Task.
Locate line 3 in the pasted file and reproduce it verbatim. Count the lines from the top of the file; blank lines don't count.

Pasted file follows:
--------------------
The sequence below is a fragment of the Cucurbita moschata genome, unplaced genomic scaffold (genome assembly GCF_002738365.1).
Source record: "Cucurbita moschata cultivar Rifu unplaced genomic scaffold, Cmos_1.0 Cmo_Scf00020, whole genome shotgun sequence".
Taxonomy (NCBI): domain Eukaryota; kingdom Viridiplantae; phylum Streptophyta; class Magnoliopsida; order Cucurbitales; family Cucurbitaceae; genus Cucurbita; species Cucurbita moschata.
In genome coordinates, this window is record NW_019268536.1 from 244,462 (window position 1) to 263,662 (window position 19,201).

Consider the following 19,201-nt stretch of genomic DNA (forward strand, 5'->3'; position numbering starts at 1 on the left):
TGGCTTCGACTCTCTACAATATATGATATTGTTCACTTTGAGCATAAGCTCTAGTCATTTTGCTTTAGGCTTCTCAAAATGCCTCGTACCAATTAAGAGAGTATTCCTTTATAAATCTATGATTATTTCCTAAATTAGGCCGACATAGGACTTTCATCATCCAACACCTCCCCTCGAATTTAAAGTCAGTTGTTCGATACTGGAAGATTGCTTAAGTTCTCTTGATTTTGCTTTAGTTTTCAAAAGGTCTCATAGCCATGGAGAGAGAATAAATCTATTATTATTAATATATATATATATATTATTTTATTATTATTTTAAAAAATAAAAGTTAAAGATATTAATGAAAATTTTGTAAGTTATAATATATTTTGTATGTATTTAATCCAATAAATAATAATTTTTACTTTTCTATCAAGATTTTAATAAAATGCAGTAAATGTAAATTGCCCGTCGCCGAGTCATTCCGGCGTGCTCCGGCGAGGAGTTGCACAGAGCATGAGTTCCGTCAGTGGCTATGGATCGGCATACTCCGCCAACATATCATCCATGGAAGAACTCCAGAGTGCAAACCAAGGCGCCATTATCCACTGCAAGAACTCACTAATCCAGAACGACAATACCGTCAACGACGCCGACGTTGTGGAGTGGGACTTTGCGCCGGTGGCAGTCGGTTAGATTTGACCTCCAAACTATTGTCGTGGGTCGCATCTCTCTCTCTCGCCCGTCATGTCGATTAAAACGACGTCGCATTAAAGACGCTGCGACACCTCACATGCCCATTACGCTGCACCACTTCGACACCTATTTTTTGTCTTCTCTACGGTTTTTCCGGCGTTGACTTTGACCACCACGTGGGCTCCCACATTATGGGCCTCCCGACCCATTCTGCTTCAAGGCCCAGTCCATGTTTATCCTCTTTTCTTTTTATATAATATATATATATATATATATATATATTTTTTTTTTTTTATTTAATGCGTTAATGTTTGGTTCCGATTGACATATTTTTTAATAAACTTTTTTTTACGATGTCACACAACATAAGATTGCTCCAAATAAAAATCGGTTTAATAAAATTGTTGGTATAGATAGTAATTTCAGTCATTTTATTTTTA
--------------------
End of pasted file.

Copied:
Taxonomy (NCBI): domain Eukaryota; kingdom Viridiplantae; phylum Streptophyta; class Magnoliopsida; order Cucurbitales; family Cucurbitaceae; genus Cucurbita; species Cucurbita moschata.